Yet, there has also long been the sense that Sultan is the baton-holder of Australia’s greatest musical potential. Though swarms of festival crowds and a collection of NIMA (Album of the Year, Song of the Year) and ARIA (Best Rock Album) awards might suggest otherwise, there’s a lingering feeling that Sultan’s boundless talent and gift for storytelling have been building, striving to be truly realised by the man who contains them. Even as 2014’s Blackbird album cracked the top five of the ARIA Albums Chart and was certified gold, many were talking about what might come next.
On Killer, Sultan steps out as the songwriter he has always promised to become. From the erupting gospel chorus of first single ‘Hold It Together’ to the jazz-inflected lilt of ‘Should’ve Known’ and the classic FM pop nous of ‘Reaction’, Sultan’s fourth studio album makes itself known as the record on which Dan Sultan becomes that rarest of things: his own musician. By the time Killer reaches its closing track, ‘Easier Man’, Sultan delivering a painfully honest reflection on how his inner demons have played out, nothing short of a national treasure is unveiled.
Recorded with producer and long-time collaborator Jan Skubiszewski at his Way Of The Eagle studio in Melbourne, the album is also a sophisticated leap forward in production and instrumentation for Sultan. Where Blackbird, recorded in Nashville with rock producer Jacquire King, took an old-school-big-studio approach to soulful tunes, Killer pushes forward. The album introduces synthesisers and drum machines to lift powerful rhythms, and heightens emotions with gospel backing vocals that sound bigger than cathedral choirs.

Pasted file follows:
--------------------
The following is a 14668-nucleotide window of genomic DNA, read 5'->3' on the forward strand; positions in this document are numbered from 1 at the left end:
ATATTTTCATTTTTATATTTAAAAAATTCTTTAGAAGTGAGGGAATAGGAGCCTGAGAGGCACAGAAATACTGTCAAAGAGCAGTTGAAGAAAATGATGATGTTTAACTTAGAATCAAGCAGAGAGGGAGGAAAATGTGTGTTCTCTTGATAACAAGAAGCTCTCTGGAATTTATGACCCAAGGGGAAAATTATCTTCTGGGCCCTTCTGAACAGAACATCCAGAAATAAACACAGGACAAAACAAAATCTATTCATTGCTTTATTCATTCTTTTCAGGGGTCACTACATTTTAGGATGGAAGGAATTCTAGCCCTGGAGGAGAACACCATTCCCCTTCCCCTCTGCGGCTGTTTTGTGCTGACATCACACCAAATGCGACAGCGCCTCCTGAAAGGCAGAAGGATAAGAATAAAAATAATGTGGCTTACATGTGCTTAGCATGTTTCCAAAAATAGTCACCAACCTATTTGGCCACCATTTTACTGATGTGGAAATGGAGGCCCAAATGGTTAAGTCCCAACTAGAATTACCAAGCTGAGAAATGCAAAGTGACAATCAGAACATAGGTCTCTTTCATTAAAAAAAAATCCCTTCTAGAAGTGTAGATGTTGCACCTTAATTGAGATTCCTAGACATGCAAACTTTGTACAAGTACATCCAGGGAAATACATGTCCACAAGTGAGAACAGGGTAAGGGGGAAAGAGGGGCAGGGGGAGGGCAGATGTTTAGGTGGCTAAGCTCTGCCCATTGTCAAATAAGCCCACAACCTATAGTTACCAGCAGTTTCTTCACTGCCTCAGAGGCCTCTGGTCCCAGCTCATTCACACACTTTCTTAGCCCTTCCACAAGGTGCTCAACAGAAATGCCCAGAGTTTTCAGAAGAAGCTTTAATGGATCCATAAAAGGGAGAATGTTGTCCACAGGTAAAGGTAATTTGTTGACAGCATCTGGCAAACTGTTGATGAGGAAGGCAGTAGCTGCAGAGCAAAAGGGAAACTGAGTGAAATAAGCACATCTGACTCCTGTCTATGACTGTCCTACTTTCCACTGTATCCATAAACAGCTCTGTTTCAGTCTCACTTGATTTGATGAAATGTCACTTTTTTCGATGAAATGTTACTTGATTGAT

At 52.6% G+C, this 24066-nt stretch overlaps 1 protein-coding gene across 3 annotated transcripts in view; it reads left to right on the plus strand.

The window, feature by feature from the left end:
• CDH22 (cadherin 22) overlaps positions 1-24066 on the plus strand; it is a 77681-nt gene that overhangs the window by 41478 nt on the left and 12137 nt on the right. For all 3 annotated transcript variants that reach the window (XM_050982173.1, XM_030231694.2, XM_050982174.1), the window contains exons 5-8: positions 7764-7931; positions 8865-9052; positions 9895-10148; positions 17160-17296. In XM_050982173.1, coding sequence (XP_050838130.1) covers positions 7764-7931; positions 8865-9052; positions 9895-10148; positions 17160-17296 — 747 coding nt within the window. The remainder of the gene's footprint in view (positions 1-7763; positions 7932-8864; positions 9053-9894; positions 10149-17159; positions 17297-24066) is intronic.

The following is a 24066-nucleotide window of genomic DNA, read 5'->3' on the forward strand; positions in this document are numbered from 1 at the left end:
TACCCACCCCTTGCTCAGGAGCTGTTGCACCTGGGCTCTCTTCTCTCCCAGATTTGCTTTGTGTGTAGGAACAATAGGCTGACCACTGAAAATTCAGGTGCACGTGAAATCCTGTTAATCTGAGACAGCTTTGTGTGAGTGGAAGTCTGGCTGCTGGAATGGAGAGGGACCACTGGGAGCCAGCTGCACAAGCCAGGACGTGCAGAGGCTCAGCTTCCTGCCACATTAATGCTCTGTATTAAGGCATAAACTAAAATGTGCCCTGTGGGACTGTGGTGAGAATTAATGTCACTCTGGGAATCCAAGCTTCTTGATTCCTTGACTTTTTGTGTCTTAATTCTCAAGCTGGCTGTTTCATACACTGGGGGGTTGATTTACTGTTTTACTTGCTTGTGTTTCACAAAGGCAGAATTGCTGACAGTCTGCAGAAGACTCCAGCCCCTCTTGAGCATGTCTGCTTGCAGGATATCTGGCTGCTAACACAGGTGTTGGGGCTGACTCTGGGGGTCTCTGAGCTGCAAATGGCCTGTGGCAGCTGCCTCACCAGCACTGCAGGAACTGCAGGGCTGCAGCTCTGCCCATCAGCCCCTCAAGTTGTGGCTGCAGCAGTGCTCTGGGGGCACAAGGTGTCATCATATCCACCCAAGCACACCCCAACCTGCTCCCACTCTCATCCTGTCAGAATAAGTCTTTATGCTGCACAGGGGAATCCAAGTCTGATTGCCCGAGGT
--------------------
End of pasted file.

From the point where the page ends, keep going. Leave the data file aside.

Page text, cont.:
“It’s been a long process to make this album, looking back on it all,” Sultan says. “I’ve spent a long time working on this record. With the writing, it was all about evolving. I wasn’t even necessarily thinking about the album as such, I was just writing for the sake of writing, and the album made itself known over time.”
Over the course of 2016, when he wasn’t touring and making appearances on tracks like A.B. Original’s ‘January 26’ (which was voted in at number 16 on triple j’s Hottest 100), Sultan was writing. When the year was out, he’d penned around 60 songs for Killer, many alone and a handful with his regular writing partners: Alex Burnett (of pop-rock group Sparkadia), Pip Norman and Ben Abraham. Even then the record wasn’t complete. As Sultan and Skubiszewski got to recording, Sultan continued to write – ‘Reaction’ and political missive ‘Kingdom’ were latecomers to the album’s track list.